I’ve been in the Early Childhood Education Sector in New Zealand since I began studying in 2009. When I studied, instead of spending the majority of time at University attending lectures, I spent two-to-three days a week in an early childhood centre and one day a week in class. Class consisted of discussions with my classmates about what had occurred during the week as well as practical tasks to complete for the following week.

This method of study worked really for me, as I have always needed hands on learning to associate theory with. Some days I would listen to my lectures while knitting, and interestingly enough, that didn’t impede my concentration or absorption of the lecture, but rather enhanced it; it was almost like I was knitting the lecture into my brain.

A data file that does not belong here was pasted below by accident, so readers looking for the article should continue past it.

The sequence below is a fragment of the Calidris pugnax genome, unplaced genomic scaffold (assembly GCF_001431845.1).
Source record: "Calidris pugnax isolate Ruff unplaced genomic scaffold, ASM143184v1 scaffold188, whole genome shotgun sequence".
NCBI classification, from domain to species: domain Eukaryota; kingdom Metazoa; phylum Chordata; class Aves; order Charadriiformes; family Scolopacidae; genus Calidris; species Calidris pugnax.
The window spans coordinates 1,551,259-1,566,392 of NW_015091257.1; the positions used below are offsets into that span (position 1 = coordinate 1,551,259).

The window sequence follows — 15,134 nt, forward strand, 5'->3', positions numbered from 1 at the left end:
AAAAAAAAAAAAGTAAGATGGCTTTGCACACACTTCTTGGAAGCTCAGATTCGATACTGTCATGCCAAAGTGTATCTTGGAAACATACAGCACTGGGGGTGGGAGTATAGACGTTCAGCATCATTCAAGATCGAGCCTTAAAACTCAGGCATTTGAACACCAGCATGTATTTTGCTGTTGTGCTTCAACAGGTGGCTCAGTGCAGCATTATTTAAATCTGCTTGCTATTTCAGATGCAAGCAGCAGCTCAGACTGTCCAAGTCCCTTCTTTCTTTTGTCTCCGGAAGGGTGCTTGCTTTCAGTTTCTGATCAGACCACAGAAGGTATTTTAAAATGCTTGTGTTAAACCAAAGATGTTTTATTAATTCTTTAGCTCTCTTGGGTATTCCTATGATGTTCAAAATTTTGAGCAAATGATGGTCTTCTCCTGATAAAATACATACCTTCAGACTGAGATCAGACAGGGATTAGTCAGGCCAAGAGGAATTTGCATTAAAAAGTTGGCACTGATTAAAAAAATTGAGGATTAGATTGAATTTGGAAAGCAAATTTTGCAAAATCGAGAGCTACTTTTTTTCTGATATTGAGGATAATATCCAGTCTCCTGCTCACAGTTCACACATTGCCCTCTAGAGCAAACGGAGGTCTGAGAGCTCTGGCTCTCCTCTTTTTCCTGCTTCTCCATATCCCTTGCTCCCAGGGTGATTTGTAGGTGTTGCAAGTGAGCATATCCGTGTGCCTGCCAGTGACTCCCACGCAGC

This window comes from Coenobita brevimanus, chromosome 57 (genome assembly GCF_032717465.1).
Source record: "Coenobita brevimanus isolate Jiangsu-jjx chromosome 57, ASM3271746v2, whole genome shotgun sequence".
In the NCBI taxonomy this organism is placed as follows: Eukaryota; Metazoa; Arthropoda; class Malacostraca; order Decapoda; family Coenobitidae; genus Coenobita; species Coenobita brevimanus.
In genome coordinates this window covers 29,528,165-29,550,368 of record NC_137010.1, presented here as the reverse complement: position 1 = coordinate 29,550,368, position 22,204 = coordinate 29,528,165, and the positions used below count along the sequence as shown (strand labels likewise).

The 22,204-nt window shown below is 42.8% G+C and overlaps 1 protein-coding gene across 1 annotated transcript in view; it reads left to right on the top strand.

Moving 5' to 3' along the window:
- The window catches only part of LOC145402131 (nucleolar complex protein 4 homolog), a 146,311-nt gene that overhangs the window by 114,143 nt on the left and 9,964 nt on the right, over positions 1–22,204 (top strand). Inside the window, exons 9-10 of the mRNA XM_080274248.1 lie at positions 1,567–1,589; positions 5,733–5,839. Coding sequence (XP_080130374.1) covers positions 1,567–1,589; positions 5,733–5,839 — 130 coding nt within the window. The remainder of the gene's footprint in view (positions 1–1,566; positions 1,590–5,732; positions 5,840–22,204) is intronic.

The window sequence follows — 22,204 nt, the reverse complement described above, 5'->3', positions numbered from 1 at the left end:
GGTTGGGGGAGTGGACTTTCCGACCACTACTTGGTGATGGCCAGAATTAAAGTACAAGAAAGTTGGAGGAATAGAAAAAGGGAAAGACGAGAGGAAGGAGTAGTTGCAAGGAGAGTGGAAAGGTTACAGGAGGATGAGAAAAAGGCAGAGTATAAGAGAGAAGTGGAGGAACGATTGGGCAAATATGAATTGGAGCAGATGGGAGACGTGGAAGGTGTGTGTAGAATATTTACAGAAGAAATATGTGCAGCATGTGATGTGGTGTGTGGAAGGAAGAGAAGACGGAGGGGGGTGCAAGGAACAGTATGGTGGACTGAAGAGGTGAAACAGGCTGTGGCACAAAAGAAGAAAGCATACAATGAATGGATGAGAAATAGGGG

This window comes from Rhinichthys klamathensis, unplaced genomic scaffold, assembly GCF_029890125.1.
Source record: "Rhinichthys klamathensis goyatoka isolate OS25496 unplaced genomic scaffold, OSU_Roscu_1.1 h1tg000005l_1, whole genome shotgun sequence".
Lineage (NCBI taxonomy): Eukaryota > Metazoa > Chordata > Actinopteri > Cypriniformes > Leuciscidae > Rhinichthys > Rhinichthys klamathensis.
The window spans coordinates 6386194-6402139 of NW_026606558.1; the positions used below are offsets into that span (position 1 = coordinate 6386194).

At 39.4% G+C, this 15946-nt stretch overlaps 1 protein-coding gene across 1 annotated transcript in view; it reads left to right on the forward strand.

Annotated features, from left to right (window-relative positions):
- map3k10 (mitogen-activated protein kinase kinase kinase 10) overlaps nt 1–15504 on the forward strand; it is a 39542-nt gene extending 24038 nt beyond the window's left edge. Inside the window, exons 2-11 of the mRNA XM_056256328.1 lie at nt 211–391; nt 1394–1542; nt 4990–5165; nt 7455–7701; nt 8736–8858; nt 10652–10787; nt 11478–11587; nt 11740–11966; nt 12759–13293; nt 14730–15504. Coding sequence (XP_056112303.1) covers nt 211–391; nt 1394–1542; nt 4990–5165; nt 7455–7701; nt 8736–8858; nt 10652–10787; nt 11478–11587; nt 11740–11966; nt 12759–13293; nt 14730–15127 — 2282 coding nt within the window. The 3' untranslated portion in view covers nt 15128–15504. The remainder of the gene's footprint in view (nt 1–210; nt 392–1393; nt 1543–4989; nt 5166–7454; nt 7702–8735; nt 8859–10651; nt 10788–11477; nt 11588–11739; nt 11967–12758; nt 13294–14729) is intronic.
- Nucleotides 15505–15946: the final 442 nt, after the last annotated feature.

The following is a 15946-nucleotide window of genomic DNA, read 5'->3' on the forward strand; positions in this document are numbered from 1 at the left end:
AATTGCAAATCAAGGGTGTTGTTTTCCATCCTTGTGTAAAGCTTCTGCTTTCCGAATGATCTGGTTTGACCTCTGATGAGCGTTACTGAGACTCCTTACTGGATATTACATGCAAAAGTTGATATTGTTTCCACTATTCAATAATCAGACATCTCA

From my experiences studying to be an Early Childhood Teacher, through my almost ten years of practical teaching experience and my recent study into the neuroscience behind why Move to Learn works, I’m finally understanding the why behind how I learn best.

Knowing that I learn differently to the traditional model of learning has helped me immensely over my teaching career thus far, as it’s given me a unique perspective into how I can better cater to children’s learning needs. Now that I have the theoretical background behind why I need to move in some way to learn best, I’m looking forward to putting this into practice in my teaching and especially looking forward to sharing this with others so they can be inspired too.